LATVIA got the go-ahead yesterday to adopt the euro from 2014, crowning its emergence from an economic crisis and signalling to investors that the Eurozone is set to expand rather than disintegrate.
Yet not all analysts were impressed, with Brenda Kelly of IG Group saying the achievement is “a bit like getting a last minute Titanic ticket”.
Nonetheless, the small Baltic state will become the 18th country to use the single currency from the start of next year once EU finance ministers formally endorse the European Commission’s recommendation at a meeting on 9 July.
“We have concluded that Latvia is ready to adopt the euro on 1 January 2014,” EU economic and monetary affairs commissioner Olli Rehn said.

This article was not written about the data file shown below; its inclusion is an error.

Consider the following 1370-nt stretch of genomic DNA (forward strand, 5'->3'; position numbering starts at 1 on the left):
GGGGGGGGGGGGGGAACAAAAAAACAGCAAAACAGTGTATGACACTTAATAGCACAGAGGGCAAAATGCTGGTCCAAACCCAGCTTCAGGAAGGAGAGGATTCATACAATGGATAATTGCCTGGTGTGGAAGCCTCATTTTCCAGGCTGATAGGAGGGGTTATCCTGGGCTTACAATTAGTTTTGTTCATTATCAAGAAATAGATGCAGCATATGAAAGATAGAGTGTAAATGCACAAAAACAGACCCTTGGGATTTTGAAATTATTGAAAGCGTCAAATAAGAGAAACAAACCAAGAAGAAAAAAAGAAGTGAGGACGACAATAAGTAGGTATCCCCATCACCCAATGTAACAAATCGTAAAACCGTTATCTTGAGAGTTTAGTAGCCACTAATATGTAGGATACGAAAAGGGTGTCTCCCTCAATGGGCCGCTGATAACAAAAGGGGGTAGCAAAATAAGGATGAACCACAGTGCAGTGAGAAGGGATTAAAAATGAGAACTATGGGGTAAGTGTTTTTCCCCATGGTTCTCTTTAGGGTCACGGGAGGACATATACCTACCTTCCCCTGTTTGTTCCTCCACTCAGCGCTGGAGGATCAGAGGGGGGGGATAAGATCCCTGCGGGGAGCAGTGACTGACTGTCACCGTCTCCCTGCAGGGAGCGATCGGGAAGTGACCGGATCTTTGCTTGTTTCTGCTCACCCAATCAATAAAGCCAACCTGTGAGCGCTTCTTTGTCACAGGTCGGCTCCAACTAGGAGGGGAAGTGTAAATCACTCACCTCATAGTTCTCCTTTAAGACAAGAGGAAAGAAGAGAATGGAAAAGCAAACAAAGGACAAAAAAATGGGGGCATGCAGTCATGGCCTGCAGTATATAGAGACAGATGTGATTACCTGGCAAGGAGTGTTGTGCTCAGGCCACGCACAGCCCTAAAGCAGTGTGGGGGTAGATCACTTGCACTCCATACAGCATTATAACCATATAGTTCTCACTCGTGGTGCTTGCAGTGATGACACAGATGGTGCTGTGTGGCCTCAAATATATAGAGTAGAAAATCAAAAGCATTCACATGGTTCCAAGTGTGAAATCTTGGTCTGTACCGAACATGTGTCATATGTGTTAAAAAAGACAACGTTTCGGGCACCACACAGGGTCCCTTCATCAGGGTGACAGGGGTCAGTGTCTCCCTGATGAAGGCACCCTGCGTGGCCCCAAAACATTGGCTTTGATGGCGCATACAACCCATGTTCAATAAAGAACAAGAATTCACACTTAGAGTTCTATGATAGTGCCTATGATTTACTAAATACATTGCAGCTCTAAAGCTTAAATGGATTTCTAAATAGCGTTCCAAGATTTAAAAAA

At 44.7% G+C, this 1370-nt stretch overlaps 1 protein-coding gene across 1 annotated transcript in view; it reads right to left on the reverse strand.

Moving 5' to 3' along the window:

To adopt the euro, Latvia had to meet five entry criteria: low inflation and long-term interest rates, a stable exchange rate and low public debt and deficits.
The European Central Bank, which does not have any formal say on whether a country can join, but has to issue an opinion, also gave Latvia a positive assessment. But it warned that high foreign deposits in its banks were a risk to stability.
Neighbouring Estonia adopted the euro in 2011, while Lithuania has said it hopes to join the bloc in 2015.
City A.M. Reporter